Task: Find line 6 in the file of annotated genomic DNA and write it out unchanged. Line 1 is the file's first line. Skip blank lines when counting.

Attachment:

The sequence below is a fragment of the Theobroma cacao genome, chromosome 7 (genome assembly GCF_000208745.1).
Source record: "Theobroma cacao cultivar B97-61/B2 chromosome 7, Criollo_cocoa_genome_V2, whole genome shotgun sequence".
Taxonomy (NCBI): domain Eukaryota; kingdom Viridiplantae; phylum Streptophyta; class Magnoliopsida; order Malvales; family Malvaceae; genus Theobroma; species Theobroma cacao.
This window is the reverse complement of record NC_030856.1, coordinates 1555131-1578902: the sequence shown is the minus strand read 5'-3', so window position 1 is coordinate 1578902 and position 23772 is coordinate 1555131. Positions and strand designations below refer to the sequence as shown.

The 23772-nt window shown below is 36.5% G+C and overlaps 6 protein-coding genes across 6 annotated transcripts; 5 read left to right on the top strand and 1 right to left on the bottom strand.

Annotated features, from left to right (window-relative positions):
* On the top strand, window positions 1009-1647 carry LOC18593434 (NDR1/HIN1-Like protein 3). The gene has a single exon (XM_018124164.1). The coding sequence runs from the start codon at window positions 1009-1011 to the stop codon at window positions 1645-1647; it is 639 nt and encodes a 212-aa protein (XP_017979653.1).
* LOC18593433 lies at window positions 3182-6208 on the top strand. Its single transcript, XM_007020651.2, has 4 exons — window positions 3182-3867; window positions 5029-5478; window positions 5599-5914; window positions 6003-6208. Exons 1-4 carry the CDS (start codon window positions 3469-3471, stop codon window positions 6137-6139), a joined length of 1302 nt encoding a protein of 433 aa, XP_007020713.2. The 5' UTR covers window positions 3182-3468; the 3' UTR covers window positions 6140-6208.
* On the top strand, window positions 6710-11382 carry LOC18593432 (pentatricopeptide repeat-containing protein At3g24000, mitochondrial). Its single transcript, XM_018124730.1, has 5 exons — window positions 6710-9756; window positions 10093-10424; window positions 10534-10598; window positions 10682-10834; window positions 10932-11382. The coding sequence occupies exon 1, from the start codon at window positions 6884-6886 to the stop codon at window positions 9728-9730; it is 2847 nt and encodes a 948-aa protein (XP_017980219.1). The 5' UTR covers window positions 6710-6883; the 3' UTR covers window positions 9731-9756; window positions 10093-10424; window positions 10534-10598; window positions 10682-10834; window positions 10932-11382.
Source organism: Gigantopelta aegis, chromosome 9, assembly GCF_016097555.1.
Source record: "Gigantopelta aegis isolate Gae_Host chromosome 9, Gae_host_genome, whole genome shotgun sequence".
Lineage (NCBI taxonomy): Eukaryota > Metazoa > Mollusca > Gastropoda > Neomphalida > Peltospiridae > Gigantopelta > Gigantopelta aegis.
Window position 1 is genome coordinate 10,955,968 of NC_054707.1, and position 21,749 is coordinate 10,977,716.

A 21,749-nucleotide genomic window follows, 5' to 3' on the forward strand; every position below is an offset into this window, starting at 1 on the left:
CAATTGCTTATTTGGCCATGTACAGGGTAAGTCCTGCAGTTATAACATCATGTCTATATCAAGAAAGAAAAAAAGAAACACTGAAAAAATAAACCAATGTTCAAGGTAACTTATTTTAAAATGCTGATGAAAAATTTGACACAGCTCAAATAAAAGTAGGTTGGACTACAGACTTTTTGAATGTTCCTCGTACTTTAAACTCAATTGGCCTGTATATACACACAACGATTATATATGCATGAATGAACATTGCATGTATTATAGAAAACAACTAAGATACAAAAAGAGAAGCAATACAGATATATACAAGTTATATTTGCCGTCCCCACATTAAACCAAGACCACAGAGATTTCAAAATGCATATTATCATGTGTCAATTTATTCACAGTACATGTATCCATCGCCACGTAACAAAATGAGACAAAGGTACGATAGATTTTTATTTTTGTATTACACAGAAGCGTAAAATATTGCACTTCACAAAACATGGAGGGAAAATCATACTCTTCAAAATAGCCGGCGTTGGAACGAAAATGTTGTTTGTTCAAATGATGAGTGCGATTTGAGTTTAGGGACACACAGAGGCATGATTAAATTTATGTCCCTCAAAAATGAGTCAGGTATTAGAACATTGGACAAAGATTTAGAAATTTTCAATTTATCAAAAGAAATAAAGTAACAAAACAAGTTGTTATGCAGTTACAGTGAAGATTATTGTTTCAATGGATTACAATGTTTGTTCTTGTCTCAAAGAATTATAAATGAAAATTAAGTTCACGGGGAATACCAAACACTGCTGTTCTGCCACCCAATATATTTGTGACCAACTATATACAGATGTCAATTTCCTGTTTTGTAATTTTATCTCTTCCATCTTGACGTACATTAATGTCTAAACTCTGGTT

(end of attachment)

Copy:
Annotated features, from left to right (window-relative positions):